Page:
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Deagrarianisation, simply put, is the process of lives and livelihoods in the global south becoming increasingly de-linked from agriculture. Off-farm activities are, as a result, of ever greater importance. Where people start doing less in the way of climate sensitive activities, and more in the way of productive, climate insensitive activities, deagrarianisation can be a means to reduce vulnerability, both to poverty and to climate change impacts. Yet diversification into off-farm activities often reproduces poverty and can be, hence, maladaptive – hardly a desirable policy goal.

Crucially, the kind of livelihoods diversification which reduces poverty, tends to be in rural areas with a buoyant agricultural sector. Where agriculture is stagnant, people may find themselves swapping one increasingly unviable livelihood for another that leaves them just as poor. As a result, there are serious implications for when we can or cannot recommend diversification, either as an effective adaptation to climate change, or as a way out of poverty. This is because climate change impacts have the potential to disrupt both healthy and struggling agricultural contexts.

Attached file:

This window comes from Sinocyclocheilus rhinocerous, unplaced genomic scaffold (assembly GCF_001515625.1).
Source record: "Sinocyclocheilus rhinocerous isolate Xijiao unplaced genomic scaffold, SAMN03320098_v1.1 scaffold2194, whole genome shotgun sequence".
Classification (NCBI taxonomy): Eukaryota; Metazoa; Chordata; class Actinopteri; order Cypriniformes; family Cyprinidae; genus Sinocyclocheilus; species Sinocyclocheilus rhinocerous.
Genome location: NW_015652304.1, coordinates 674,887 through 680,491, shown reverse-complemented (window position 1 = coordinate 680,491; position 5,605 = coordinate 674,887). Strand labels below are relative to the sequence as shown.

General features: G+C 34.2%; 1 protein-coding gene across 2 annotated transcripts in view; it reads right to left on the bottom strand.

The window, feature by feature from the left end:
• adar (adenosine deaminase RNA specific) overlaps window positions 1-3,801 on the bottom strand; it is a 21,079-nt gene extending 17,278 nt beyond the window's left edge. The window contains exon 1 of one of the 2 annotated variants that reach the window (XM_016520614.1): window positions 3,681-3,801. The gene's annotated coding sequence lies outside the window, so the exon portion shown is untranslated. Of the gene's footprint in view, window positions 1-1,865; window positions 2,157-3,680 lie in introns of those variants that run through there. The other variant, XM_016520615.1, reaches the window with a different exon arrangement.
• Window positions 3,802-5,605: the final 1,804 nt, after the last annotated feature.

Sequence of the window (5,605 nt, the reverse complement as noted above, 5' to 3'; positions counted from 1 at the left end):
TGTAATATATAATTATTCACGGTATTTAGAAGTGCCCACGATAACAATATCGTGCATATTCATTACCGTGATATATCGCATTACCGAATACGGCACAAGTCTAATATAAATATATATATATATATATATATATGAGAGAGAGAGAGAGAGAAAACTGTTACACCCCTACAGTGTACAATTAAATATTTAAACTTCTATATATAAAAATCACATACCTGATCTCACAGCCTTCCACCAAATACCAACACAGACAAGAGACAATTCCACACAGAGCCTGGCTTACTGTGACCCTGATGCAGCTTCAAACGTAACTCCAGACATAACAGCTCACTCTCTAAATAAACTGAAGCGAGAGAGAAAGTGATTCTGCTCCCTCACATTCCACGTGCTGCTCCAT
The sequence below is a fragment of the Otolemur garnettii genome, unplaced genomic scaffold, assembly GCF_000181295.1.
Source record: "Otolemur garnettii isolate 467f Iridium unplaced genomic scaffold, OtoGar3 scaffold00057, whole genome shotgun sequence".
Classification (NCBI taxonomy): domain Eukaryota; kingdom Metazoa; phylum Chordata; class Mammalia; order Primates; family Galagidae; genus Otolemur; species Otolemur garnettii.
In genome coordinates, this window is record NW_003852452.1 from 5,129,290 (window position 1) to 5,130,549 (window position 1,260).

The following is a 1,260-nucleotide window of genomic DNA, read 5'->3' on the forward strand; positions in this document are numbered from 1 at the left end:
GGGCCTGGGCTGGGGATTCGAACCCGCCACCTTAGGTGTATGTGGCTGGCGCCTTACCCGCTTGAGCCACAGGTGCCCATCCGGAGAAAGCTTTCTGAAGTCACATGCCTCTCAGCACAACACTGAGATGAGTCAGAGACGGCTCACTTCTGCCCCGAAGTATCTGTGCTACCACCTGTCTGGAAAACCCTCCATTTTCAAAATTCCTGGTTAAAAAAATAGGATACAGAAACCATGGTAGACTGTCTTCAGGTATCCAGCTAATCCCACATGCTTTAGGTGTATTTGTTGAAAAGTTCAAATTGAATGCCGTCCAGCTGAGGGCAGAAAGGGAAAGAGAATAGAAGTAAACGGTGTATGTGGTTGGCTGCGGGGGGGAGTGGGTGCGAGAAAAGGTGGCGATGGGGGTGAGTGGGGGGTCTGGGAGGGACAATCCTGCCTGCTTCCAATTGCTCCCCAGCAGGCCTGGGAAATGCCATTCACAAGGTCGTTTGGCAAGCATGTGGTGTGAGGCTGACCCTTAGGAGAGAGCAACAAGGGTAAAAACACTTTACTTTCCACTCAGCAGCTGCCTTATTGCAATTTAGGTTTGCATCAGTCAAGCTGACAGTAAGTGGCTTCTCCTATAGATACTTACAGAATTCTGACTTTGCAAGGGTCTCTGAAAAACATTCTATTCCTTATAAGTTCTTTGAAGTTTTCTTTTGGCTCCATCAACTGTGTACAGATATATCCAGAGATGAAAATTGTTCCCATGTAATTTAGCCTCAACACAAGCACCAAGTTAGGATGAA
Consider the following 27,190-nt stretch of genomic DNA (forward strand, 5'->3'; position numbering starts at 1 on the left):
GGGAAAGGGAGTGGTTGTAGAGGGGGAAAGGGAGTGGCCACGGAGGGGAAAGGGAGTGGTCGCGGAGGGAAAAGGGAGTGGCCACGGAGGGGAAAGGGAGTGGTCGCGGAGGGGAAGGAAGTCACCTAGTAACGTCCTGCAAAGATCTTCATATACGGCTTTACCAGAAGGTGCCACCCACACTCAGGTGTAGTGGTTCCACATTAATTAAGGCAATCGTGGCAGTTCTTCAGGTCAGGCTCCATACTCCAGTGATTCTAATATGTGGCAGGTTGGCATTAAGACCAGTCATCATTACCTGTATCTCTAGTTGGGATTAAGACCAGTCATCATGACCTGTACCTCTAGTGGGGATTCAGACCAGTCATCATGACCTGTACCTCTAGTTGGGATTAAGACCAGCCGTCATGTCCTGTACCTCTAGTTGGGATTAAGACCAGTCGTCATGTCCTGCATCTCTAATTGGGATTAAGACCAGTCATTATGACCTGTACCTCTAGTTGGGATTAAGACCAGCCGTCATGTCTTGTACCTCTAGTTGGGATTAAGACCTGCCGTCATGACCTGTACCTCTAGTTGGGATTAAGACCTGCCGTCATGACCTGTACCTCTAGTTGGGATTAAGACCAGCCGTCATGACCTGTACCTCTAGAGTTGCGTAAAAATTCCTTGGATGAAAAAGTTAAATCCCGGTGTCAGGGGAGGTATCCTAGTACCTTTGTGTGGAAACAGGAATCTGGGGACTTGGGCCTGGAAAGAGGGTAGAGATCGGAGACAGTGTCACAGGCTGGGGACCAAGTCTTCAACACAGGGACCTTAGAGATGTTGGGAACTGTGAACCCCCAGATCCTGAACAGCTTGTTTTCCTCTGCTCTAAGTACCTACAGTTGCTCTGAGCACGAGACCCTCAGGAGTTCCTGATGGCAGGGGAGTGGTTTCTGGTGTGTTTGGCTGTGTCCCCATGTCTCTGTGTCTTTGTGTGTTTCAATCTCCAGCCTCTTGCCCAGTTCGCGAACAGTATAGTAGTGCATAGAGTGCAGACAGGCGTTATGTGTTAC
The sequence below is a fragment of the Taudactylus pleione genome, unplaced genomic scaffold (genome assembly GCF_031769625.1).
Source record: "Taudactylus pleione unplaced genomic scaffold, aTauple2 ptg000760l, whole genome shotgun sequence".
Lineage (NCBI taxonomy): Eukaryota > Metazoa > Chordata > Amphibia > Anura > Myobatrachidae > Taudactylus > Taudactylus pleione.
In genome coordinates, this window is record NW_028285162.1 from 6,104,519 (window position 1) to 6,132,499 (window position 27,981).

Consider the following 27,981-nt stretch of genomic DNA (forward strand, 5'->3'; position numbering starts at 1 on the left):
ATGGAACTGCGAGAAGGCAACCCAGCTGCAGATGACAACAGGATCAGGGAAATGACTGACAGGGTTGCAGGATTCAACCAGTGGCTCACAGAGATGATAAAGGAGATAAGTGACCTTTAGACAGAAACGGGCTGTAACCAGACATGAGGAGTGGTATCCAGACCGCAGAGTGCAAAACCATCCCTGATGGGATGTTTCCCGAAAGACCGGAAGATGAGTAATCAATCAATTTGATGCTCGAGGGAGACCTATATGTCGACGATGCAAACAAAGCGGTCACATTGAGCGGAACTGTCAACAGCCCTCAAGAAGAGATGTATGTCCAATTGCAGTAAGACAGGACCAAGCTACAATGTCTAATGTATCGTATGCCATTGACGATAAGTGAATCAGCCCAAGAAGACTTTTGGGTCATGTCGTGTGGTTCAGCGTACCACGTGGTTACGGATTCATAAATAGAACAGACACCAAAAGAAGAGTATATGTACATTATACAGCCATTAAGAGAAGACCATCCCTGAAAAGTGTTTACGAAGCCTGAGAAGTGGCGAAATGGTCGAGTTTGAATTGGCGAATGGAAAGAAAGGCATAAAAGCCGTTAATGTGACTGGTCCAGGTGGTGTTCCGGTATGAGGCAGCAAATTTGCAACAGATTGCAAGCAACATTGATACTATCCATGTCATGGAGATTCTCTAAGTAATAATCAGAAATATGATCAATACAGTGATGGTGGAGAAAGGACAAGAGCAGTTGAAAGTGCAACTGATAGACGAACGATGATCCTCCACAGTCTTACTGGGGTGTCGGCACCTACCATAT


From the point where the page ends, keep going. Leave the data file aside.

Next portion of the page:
For people in healthy agricultural environments, access to poverty-reducing opportunities may be curtailed if the agricultural base which provides the bridge to them is compromised. For people in struggling agricultural environments, there may be even greater pressure to ‘stress-diversify’ into activities which deepen chronic poverty.

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This key issue guide is produced in collaboration with the Learning Hub project, managed by IDS with support from UKaid.

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